Referring to FIG. 1, the force measuring means, generally designated 64, is shown in measuring position in the assembly 10. This force measuring means 64 is effective to measure the applied forces at the junctions 20 and 42 during the manipulation of the control means 22 and 24 by an operator. The force measuring means 64 is generally composed of three components; the indicating means generally designated 66, the reference structure generally designated 68, and a projecting part 70. The projecting part engages the stationary central section 60 of the resilient member 16 and itself remains stationary during the variation of forces applied during the assembly operation. The reference structure 68 is positioned to contact the end sections 44 and 46 of the resilient member 16 so that it moves with these end sections as the forces are varied, and hence moves relative to the part 70. In the embodiment here shown the reference structure 68 comprises a horseshoe shaped magnet 72 and two laterally extending plates 74 and 76 which are composed of a ferrous material, and are therefore firmly attached to the magnet 7 2. The plates are also magnetically joined to the member 16 by the strong force of magnet 72. The relative movement of the reference structure 68 and the projecting part 70 is translated into a force indication on indicating means 66. For this purpose the indicating means 66 is provided with a pointer 78 and a plurality of calibrated index marks 79. The part 70 is operatively connected to the indicating means 66 in a conventional manner so that movement of the reference structure 68 relative to the part 70 will shift the pointer 78 along the index marks on the indicating means 66 directly in proportion to the degree of movement of the end sections 44 and 46 thereby providing a direct force indication.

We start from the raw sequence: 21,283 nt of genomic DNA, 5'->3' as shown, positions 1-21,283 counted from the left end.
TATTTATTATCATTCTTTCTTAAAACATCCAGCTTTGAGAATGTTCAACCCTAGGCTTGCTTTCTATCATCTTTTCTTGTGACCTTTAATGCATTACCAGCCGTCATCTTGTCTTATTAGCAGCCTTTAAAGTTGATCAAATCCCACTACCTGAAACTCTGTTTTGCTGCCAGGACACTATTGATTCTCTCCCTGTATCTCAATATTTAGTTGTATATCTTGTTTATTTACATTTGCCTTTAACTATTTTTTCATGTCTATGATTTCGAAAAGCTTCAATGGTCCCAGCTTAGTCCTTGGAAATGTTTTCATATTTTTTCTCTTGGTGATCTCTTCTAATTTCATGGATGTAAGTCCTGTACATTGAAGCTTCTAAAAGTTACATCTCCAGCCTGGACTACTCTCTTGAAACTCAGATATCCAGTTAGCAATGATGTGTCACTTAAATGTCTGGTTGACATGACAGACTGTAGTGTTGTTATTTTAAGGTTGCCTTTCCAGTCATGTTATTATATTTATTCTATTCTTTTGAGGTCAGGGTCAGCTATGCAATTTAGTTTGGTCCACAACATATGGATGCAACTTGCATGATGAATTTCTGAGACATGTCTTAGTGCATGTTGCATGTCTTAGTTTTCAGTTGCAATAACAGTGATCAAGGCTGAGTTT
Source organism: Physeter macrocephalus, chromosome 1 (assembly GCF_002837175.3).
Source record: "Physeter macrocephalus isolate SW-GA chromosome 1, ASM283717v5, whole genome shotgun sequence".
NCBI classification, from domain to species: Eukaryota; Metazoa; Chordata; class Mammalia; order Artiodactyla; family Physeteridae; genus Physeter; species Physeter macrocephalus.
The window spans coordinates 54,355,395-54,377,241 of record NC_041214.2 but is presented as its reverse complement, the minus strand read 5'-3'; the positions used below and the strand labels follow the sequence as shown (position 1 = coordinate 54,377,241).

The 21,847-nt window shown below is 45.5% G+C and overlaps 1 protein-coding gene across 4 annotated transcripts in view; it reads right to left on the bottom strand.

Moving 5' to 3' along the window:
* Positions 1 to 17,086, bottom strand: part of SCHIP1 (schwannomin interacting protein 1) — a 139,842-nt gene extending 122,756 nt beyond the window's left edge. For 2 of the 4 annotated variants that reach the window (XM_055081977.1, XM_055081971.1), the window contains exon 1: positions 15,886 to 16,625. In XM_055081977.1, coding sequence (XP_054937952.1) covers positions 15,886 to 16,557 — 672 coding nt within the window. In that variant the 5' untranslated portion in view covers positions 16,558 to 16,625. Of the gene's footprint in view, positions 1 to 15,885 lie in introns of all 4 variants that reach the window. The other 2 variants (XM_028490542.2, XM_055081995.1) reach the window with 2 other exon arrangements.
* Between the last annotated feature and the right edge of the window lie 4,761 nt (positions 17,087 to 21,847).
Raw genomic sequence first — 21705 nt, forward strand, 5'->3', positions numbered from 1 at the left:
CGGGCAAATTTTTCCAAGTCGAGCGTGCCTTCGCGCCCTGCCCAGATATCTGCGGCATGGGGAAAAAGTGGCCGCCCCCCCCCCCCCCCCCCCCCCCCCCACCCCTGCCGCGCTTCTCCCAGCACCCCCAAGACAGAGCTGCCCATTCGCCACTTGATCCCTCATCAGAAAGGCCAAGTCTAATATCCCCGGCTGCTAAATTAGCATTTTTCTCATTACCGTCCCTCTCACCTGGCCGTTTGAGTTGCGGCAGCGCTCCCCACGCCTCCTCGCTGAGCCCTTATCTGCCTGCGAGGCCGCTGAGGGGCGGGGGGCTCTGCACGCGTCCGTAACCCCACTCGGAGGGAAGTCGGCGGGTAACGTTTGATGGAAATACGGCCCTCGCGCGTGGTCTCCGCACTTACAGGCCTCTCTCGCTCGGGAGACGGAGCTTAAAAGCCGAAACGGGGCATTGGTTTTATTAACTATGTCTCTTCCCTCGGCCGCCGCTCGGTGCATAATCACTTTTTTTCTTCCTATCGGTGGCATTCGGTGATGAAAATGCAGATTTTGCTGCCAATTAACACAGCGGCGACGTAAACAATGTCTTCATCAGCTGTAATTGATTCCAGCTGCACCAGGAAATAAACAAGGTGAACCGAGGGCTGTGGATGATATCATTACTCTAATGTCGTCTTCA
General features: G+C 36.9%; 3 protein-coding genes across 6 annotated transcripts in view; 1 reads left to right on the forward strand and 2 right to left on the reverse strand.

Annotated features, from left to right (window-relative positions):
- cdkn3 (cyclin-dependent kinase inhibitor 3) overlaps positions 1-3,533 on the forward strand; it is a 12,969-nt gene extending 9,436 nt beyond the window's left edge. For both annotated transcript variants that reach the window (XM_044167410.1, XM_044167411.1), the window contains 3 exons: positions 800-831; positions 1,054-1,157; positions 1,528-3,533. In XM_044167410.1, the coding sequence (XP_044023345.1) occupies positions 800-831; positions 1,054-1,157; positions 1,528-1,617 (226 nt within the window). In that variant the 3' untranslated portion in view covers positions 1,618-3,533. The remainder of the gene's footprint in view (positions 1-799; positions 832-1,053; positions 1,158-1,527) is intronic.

Typical initial and final positions of the resilient member 16 and the reference structure 68 may be observed by referring to FIGS. 3 and 1 respectively. As shown in FIG. 3 the spaces 52 and 54 are large. In FIG. 1 which illustrates a final position of the resilient member 16 corresponding to the application of a desired pressure on the semiconductor component, the spaces 52 and 54 have been reduced considerably during the application of force by the adjustment of bolts 26 and 40.